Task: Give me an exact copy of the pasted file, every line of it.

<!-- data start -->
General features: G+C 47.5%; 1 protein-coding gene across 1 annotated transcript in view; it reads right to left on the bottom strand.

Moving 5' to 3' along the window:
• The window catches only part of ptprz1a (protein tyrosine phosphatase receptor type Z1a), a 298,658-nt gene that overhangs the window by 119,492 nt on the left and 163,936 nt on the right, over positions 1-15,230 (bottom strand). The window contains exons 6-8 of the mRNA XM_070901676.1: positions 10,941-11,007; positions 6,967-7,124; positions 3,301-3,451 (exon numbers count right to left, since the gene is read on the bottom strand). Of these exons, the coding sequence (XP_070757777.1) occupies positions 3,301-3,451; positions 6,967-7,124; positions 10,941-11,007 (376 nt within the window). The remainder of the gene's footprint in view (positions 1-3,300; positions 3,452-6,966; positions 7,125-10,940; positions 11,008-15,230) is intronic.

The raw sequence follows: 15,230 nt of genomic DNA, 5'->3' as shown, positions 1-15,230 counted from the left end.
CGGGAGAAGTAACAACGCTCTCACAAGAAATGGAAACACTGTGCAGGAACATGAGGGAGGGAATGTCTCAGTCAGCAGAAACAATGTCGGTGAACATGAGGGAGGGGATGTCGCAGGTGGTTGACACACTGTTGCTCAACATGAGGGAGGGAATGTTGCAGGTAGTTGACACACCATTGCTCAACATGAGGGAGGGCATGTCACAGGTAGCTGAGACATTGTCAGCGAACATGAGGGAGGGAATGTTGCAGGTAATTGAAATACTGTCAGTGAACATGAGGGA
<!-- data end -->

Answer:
General features: G+C 47.5%; 1 protein-coding gene across 1 annotated transcript in view; it reads right to left on the bottom strand.

Moving 5' to 3' along the window:
• The window catches only part of ptprz1a (protein tyrosine phosphatase receptor type Z1a), a 298,658-nt gene that overhangs the window by 119,492 nt on the left and 163,936 nt on the right, over positions 1-15,230 (bottom strand). The window contains exons 6-8 of the mRNA XM_070901676.1: positions 10,941-11,007; positions 6,967-7,124; positions 3,301-3,451 (exon numbers count right to left, since the gene is read on the bottom strand). Of these exons, the coding sequence (XP_070757777.1) occupies positions 3,301-3,451; positions 6,967-7,124; positions 10,941-11,007 (376 nt within the window). The remainder of the gene's footprint in view (positions 1-3,300; positions 3,452-6,966; positions 7,125-10,940; positions 11,008-15,230) is intronic.

The raw sequence follows: 15,230 nt of genomic DNA, 5'->3' as shown, positions 1-15,230 counted from the left end.
CGGGAGAAGTAACAACGCTCTCACAAGAAATGGAAACACTGTGCAGGAACATGAGGGAGGGAATGTCTCAGTCAGCAGAAACAATGTCGGTGAACATGAGGGAGGGGATGTCGCAGGTGGTTGACACACTGTTGCTCAACATGAGGGAGGGAATGTTGCAGGTAGTTGACACACCATTGCTCAACATGAGGGAGGGCATGTCACAGGTAGCTGAGACATTGTCAGCGAACATGAGGGAGGGAATGTTGCAGGTAATTGAAATACTGTCAGTGAACATGAGGGA